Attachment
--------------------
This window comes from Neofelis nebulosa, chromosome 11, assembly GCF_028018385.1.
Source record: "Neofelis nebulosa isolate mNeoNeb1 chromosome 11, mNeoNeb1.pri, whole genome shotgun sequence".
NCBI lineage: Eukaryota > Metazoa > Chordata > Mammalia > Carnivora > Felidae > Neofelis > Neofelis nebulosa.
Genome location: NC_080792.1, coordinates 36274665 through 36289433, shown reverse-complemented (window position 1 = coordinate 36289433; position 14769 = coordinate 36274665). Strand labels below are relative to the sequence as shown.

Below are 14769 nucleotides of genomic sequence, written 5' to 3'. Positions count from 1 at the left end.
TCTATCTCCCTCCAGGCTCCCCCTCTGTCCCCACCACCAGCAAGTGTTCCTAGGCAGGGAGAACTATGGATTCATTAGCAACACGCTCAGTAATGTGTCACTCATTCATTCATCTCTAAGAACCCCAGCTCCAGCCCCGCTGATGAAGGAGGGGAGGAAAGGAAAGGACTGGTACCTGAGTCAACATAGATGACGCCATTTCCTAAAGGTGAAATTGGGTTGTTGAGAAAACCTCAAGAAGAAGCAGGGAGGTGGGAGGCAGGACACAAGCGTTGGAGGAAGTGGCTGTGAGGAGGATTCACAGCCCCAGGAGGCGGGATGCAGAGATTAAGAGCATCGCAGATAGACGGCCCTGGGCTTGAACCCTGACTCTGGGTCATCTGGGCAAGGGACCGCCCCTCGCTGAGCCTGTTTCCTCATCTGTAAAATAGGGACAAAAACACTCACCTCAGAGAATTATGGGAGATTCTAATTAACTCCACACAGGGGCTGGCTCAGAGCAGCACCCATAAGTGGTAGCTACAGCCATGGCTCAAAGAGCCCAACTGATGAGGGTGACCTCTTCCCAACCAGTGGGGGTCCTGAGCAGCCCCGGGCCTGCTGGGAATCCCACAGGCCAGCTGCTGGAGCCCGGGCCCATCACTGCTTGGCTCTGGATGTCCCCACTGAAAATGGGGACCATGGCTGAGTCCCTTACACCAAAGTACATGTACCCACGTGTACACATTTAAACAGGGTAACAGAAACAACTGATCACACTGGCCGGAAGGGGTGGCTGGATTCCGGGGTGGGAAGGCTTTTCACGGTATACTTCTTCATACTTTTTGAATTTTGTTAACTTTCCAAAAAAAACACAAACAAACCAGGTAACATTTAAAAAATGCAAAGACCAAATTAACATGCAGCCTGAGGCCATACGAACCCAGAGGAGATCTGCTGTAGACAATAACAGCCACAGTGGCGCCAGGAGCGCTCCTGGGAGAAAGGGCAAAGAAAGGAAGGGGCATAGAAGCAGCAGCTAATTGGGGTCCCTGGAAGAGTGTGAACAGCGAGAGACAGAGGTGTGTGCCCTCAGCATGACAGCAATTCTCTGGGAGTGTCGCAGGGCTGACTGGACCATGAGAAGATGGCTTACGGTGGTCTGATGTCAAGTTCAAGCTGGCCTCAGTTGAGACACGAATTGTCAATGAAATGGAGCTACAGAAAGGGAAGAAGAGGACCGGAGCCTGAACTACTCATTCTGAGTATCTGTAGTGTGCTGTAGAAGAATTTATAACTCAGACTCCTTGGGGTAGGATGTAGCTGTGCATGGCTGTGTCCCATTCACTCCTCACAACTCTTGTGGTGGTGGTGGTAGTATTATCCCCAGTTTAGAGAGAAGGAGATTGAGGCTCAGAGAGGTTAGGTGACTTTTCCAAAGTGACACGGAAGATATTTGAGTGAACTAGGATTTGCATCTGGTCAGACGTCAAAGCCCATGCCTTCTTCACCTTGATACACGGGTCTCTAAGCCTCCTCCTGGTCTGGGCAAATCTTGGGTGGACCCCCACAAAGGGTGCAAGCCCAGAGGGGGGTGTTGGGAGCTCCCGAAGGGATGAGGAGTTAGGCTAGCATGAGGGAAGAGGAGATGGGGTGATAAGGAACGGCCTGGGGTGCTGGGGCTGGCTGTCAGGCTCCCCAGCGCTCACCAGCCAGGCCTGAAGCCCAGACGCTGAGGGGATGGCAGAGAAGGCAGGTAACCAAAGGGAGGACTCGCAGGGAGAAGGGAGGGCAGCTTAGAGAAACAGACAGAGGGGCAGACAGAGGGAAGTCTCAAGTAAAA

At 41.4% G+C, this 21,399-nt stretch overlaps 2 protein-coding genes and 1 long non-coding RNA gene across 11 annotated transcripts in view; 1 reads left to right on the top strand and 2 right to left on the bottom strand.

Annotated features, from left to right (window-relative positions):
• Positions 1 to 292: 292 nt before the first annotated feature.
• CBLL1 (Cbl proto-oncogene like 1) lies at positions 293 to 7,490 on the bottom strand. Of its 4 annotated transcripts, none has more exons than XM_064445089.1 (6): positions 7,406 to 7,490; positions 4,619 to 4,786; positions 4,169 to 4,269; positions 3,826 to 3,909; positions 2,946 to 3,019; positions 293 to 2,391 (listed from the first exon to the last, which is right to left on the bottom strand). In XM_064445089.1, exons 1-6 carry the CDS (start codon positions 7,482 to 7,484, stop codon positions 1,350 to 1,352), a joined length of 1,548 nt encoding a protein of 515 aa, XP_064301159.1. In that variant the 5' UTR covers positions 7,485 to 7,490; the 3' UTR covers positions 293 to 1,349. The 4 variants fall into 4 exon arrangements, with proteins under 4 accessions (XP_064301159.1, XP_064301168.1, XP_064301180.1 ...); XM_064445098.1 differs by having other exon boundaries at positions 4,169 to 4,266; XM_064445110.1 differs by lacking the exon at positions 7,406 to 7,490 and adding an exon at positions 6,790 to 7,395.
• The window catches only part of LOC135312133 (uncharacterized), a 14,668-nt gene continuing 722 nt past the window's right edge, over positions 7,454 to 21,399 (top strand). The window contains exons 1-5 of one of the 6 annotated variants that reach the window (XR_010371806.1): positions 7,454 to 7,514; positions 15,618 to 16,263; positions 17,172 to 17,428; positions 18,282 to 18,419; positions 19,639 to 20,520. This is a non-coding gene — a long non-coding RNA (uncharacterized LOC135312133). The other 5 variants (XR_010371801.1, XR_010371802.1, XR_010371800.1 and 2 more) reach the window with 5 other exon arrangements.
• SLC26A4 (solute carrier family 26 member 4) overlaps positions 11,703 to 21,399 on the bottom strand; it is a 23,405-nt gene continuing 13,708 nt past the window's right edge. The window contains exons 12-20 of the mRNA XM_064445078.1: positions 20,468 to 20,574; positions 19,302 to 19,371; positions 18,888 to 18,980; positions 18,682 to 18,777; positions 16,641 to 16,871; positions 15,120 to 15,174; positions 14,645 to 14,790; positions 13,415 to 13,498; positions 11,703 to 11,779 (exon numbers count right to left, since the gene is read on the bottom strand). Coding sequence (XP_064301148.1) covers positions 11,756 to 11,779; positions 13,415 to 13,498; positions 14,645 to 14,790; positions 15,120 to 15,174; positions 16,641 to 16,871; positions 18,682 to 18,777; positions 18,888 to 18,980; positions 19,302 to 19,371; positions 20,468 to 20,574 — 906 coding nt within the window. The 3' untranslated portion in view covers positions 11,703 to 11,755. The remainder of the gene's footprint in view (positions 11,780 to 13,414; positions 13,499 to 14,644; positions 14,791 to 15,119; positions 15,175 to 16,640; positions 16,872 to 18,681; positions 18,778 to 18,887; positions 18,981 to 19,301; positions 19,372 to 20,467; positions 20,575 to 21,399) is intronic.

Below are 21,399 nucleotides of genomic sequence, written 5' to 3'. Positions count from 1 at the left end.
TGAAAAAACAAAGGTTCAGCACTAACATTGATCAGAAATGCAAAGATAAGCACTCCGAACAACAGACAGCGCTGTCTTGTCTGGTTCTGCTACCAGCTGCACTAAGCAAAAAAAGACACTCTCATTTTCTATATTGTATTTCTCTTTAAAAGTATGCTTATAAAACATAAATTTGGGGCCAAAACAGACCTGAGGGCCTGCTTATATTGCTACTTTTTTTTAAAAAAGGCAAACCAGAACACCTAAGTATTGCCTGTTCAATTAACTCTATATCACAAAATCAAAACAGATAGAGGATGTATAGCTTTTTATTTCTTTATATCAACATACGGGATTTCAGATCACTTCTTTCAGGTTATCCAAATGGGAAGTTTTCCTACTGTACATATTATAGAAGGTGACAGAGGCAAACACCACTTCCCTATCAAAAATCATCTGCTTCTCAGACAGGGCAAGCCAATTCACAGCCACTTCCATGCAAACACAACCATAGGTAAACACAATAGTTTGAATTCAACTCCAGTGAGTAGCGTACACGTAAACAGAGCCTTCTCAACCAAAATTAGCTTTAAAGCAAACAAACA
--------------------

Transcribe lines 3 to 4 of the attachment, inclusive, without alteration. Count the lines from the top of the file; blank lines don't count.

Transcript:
NCBI lineage: Eukaryota > Metazoa > Chordata > Mammalia > Carnivora > Felidae > Neofelis > Neofelis nebulosa.
Genome location: NC_080792.1, coordinates 36274665 through 36289433, shown reverse-complemented (window position 1 = coordinate 36289433; position 14769 = coordinate 36274665). Strand labels below are relative to the sequence as shown.